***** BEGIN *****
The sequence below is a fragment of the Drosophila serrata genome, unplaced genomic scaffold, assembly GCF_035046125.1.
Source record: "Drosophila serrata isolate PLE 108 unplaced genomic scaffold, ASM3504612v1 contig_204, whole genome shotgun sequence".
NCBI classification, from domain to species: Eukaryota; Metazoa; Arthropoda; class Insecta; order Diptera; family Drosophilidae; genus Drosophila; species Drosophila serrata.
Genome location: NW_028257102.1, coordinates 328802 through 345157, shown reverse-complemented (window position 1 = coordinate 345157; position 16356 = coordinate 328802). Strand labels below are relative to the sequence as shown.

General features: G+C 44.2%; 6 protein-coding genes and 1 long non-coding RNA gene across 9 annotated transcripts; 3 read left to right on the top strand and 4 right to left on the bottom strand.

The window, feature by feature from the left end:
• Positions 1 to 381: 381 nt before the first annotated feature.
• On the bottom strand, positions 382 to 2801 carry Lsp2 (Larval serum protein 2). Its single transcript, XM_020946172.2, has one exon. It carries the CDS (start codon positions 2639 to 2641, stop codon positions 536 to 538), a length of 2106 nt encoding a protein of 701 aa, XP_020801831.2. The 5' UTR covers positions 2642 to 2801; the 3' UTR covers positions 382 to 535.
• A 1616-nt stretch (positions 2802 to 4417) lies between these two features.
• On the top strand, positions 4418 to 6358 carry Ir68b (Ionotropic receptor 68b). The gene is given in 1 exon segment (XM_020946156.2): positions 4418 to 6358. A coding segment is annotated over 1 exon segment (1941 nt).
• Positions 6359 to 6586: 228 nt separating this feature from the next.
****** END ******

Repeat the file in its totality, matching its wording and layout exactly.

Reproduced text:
The sequence below is a fragment of the Drosophila serrata genome, unplaced genomic scaffold, assembly GCF_035046125.1.
Source record: "Drosophila serrata isolate PLE 108 unplaced genomic scaffold, ASM3504612v1 contig_204, whole genome shotgun sequence".
NCBI classification, from domain to species: Eukaryota; Metazoa; Arthropoda; class Insecta; order Diptera; family Drosophilidae; genus Drosophila; species Drosophila serrata.
Genome location: NW_028257102.1, coordinates 328802 through 345157, shown reverse-complemented (window position 1 = coordinate 345157; position 16356 = coordinate 328802). Strand labels below are relative to the sequence as shown.

General features: G+C 44.2%; 6 protein-coding genes and 1 long non-coding RNA gene across 9 annotated transcripts; 3 read left to right on the top strand and 4 right to left on the bottom strand.

The window, feature by feature from the left end:
• Positions 1 to 381: 381 nt before the first annotated feature.
• On the bottom strand, positions 382 to 2801 carry Lsp2 (Larval serum protein 2). Its single transcript, XM_020946172.2, has one exon. It carries the CDS (start codon positions 2639 to 2641, stop codon positions 536 to 538), a length of 2106 nt encoding a protein of 701 aa, XP_020801831.2. The 5' UTR covers positions 2642 to 2801; the 3' UTR covers positions 382 to 535.
• A 1616-nt stretch (positions 2802 to 4417) lies between these two features.
• On the top strand, positions 4418 to 6358 carry Ir68b (Ionotropic receptor 68b). The gene is given in 1 exon segment (XM_020946156.2): positions 4418 to 6358. A coding segment is annotated over 1 exon segment (1941 nt).
• Positions 6359 to 6586: 228 nt separating this feature from the next.